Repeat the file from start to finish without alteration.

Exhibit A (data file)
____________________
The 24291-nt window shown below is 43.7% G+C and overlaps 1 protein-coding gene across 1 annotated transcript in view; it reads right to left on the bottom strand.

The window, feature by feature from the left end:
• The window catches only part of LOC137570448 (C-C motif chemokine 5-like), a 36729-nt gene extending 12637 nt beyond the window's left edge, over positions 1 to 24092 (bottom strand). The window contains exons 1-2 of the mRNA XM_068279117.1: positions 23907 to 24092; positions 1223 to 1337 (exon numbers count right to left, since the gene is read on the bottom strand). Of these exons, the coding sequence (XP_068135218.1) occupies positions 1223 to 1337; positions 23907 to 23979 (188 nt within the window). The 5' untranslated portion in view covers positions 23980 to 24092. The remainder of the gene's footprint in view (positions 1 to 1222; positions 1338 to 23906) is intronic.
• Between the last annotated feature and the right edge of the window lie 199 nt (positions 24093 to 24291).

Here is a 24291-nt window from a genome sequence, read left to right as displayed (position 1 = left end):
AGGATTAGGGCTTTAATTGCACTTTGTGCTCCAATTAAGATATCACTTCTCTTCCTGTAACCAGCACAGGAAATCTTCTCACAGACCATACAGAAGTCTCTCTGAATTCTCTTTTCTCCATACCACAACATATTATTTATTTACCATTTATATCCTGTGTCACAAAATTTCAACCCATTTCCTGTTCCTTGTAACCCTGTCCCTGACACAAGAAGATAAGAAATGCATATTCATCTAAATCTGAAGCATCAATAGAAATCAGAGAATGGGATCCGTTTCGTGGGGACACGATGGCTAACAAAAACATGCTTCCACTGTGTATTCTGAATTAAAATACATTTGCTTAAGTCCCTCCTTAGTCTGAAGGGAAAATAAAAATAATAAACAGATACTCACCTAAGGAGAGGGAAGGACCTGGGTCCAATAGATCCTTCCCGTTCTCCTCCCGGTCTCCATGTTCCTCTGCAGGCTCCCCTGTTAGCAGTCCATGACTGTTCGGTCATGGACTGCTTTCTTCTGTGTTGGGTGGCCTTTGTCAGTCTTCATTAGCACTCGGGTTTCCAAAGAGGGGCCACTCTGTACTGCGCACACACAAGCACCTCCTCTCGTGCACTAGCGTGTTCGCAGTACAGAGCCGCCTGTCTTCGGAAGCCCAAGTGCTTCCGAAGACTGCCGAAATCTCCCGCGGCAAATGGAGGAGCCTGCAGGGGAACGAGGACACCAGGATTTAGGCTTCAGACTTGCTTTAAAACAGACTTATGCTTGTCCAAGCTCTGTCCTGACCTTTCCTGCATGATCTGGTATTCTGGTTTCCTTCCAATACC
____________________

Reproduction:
The 24291-nt window shown below is 43.7% G+C and overlaps 1 protein-coding gene across 1 annotated transcript in view; it reads right to left on the bottom strand.

The window, feature by feature from the left end:
• The window catches only part of LOC137570448 (C-C motif chemokine 5-like), a 36729-nt gene extending 12637 nt beyond the window's left edge, over positions 1 to 24092 (bottom strand). The window contains exons 1-2 of the mRNA XM_068279117.1: positions 23907 to 24092; positions 1223 to 1337 (exon numbers count right to left, since the gene is read on the bottom strand). Of these exons, the coding sequence (XP_068135218.1) occupies positions 1223 to 1337; positions 23907 to 23979 (188 nt within the window). The 5' untranslated portion in view covers positions 23980 to 24092. The remainder of the gene's footprint in view (positions 1 to 1222; positions 1338 to 23906) is intronic.
• Between the last annotated feature and the right edge of the window lie 199 nt (positions 24093 to 24291).

Here is a 24291-nt window from a genome sequence, read left to right as displayed (position 1 = left end):
AGGATTAGGGCTTTAATTGCACTTTGTGCTCCAATTAAGATATCACTTCTCTTCCTGTAACCAGCACAGGAAATCTTCTCACAGACCATACAGAAGTCTCTCTGAATTCTCTTTTCTCCATACCACAACATATTATTTATTTACCATTTATATCCTGTGTCACAAAATTTCAACCCATTTCCTGTTCCTTGTAACCCTGTCCCTGACACAAGAAGATAAGAAATGCATATTCATCTAAATCTGAAGCATCAATAGAAATCAGAGAATGGGATCCGTTTCGTGGGGACACGATGGCTAACAAAAACATGCTTCCACTGTGTATTCTGAATTAAAATACATTTGCTTAAGTCCCTCCTTAGTCTGAAGGGAAAATAAAAATAATAAACAGATACTCACCTAAGGAGAGGGAAGGACCTGGGTCCAATAGATCCTTCCCGTTCTCCTCCCGGTCTCCATGTTCCTCTGCAGGCTCCCCTGTTAGCAGTCCATGACTGTTCGGTCATGGACTGCTTTCTTCTGTGTTGGGTGGCCTTTGTCAGTCTTCATTAGCACTCGGGTTTCCAAAGAGGGGCCACTCTGTACTGCGCACACACAAGCACCTCCTCTCGTGCACTAGCGTGTTCGCAGTACAGAGCCGCCTGTCTTCGGAAGCCCAAGTGCTTCCGAAGACTGCCGAAATCTCCCGCGGCAAATGGAGGAGCCTGCAGGGGAACGAGGACACCAGGATTTAGGCTTCAGACTTGCTTTAAAACAGACTTATGCTTGTCCAAGCTCTGTCCTGACCTTTCCTGCATGATCTGGTATTCTGGTTTCCTTCCAATACC